About:The Yoruba language is a NigerCongo language spoken in West Africa. The number of speakers of Yoruba was estimated at around 20 million in the 1990s. The native tongue of the Yoruba people is spoken, among other languages, in Nigeria, Benin, and Togo and in communities in other parts of Africa, Europe and the Americas. A variety of the language, Lucumi, from olukunmi is used as the liturgical language of the Santeria religion of Cuba, Puerto Rico, Dominican Republic and the United States. It is most closely related to the Owo and Itsekiri language (spoken in the Niger-Delta) and Igala spoken in central Nigeria. Yoruba is classified within the Edekiri languages, which together with Itsekiri and the isolate Igala form the Yoruboid group of languages within the Volta-Niger branch of the Niger-Congo phylum. The linguistic unity of the Niger-Congo phylum dates to deep prehistory, estimates ranging around 15 kya (the end of the Upper Paleolithic). The AtlanticCongo core of this group would have formed roughly 8,000 years ago. The Benue-Congo branch (which also includes the Bantoid branch) separated from Atlantic-Congo around the 5th millennium BC, ultimately spreading out in the Bantu expansion, while Volta-Niger is one of the branches formed by the peoples who remained in the Atlantic-Congo core territory.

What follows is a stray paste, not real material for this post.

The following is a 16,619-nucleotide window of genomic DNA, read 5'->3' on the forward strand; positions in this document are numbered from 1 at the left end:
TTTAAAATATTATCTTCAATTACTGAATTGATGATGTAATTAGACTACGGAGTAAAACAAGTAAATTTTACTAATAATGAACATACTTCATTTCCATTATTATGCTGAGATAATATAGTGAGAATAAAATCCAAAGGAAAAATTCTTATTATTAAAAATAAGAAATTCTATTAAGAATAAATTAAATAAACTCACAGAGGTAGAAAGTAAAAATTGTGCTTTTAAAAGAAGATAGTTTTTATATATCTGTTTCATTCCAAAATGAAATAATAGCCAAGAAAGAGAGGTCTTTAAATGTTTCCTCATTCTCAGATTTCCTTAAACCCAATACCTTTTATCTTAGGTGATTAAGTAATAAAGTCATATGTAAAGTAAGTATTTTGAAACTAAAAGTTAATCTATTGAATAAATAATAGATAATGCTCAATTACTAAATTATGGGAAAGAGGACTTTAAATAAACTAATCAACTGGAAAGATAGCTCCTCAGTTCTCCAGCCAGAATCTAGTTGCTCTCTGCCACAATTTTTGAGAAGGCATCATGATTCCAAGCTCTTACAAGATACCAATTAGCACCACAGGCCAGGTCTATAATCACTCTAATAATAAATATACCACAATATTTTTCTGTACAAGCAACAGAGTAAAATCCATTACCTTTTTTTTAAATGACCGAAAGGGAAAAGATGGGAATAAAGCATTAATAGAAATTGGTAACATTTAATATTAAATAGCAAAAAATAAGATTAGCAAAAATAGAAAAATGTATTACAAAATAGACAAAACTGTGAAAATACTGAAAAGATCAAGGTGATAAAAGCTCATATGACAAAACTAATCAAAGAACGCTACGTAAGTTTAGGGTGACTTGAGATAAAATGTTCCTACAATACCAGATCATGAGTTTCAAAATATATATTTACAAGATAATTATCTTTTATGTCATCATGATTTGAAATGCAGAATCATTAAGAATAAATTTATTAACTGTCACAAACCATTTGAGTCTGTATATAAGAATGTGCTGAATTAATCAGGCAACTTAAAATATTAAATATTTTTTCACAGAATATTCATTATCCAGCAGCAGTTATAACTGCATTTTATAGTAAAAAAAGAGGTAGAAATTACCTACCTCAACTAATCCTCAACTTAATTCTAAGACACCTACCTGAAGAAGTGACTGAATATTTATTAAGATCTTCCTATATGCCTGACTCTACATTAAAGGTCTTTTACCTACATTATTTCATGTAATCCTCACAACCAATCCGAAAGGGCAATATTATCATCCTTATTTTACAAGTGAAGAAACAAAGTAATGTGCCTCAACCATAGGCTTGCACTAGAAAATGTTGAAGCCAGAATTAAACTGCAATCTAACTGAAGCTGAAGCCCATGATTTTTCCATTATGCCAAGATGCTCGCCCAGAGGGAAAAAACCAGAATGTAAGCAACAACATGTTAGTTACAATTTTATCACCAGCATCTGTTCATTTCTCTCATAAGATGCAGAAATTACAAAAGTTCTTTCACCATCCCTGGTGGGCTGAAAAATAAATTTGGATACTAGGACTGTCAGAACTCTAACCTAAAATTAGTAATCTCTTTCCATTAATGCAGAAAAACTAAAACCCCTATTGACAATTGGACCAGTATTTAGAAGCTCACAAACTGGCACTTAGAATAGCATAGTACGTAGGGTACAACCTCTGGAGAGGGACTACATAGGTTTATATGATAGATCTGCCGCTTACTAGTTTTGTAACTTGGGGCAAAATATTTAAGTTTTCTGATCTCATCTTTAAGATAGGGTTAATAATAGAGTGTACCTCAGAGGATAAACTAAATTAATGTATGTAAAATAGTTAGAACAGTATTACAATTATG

Also Called:Ede-Yoruba, Yariba, Yooba